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A decade of advancement in the field of macrosystems biology – research that encompasses interconnected systems and scales of ecological processes around the world – is summarized in a series of scientific papers published this week.

The special issue, "Macrosystems Biology - Challenges and Successes," published Feb. 1 by the Ecological Society of America, includes eight papers by more than 70 authors from around the world.

“This is an emerged and burgeoning field filled with applications, the eight papers exemplify the directions and importance of looking at the connectivity of people, biodiversity and the function within nature, at broader scales across the globe,” Sudeep Chandra, associate professor of biology at the University of Nevada, Reno and a co-editor of the special issue, said.

The special issue in Frontiers in Ecology and the Environment was coedited by Kansas State University’s distinguished professor of biology, Walter Dodds, with co-editors Chandra and Songlin Fei, professor of forestry and natural resources at Purdue University.

"Macrosystems biology is a new research field that considers large scale biological processes up to and including continental scales," Dodds said. "The issue is a product of a decade of developments in the research field."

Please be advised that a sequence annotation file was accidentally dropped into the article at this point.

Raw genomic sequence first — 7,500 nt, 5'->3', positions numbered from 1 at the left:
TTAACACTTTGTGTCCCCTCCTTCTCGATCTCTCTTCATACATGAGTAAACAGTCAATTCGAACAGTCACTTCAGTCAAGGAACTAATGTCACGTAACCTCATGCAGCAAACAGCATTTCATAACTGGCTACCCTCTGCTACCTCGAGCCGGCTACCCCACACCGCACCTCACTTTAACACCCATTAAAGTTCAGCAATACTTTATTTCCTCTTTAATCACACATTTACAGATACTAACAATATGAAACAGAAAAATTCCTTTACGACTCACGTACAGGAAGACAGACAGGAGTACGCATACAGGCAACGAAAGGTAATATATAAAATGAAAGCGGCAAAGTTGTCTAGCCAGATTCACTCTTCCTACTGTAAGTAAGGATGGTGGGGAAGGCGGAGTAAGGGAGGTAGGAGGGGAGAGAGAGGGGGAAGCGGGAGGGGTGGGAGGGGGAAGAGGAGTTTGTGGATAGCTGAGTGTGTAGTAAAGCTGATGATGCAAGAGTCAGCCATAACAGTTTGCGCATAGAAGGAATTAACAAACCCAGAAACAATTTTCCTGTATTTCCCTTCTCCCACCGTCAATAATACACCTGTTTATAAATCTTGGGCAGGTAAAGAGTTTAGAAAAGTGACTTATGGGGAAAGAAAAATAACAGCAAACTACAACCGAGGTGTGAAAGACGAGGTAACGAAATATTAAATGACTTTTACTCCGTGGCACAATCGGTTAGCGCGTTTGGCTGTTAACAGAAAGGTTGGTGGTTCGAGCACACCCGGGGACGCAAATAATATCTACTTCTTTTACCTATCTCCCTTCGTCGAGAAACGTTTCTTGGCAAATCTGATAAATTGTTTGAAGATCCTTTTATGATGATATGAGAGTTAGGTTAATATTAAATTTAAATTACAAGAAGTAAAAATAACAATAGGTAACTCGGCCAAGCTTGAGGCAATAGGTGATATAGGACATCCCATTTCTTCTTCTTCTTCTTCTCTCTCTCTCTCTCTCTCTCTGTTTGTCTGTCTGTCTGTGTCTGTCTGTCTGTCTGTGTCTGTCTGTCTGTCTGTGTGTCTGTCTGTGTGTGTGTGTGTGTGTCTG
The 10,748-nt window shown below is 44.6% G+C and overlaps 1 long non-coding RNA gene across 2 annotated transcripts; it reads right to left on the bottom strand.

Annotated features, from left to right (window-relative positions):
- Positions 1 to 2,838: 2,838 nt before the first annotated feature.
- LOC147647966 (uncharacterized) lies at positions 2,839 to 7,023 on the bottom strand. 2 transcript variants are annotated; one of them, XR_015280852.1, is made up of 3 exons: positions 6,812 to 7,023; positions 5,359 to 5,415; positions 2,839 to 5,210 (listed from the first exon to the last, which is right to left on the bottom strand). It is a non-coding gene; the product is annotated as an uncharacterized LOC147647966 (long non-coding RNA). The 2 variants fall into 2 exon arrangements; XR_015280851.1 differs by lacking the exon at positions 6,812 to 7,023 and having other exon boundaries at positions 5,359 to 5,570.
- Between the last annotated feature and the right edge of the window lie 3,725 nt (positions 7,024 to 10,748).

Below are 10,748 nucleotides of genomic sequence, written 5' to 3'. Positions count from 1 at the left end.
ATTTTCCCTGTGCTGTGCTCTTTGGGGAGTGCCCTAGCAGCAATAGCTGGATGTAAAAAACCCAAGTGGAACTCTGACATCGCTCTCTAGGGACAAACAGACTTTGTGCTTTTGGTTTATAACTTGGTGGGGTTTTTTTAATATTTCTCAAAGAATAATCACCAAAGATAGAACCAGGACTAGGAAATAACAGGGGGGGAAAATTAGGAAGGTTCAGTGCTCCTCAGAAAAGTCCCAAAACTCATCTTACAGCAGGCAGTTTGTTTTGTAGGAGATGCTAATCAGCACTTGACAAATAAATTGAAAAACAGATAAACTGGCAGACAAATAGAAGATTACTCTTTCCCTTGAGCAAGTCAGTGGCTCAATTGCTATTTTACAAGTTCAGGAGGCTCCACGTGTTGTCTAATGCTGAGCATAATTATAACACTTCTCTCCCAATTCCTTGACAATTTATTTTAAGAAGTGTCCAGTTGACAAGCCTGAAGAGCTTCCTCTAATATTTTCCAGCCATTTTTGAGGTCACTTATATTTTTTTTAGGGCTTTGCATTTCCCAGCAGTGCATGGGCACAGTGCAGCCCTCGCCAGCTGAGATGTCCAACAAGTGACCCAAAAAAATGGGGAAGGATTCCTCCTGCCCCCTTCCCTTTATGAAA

The externally reviewed papers capture the current state of macrosystems biology as dynamic and filled with potential as the discipline moves into its next phase.

Flavia Tromboni, a research assistant professor with the University of Nevada, Reno’s Global Water Center and Department of Biology in the College of Science, is the lead author of one of the eight papers, “Macrosystems as metacoupled human and natural systems.” The paper explores how metacoupling applies to the field of macrosystems biology, simultaneously evaluating nearby and distant connections with both ecological and socioeconomic dimensions.

Global scale research
“We live in an increasingly connected world and human impacts are now influencing all locations on earth,” she said. “The 2020 SARS-CoV-2 coronavirus outbreak demonstrated the speed at which a local disease became ubiquitous due to human movement, creating new global socio-economic and environmental dynamics. In this increasingly metacoupled world, proximity may not always predominate, and many processes can bypass one location to influence a more distant one.”

Tromboni said other examples are the increasing frequency of wildfires caused by climate change, and other anthropogenic factors, that transport terrestrial particulate material to further locations or the floods in Ohio in 2018 that caused a terrestrial sediment plume and associated nutrients into the Gulf of Mexico.

“To capture the magnitude of human impacts globally and find solutions for pressing global environmental issues we need to change our point of view and start to consider all these multi-scale interactions,” she said. “This also means we need to increase international collaboration and cooperation. Metacoupling is an extremely relevant framework for current times and a new frontier of research.”

Working in a macro project means traveling a lot and sharing scientific knowledge with scientists from different cultural backgrounds, Tromboni said. “This is an extremely enriching experience that enables a scientist to approach complex ecological problems from new perspectives.”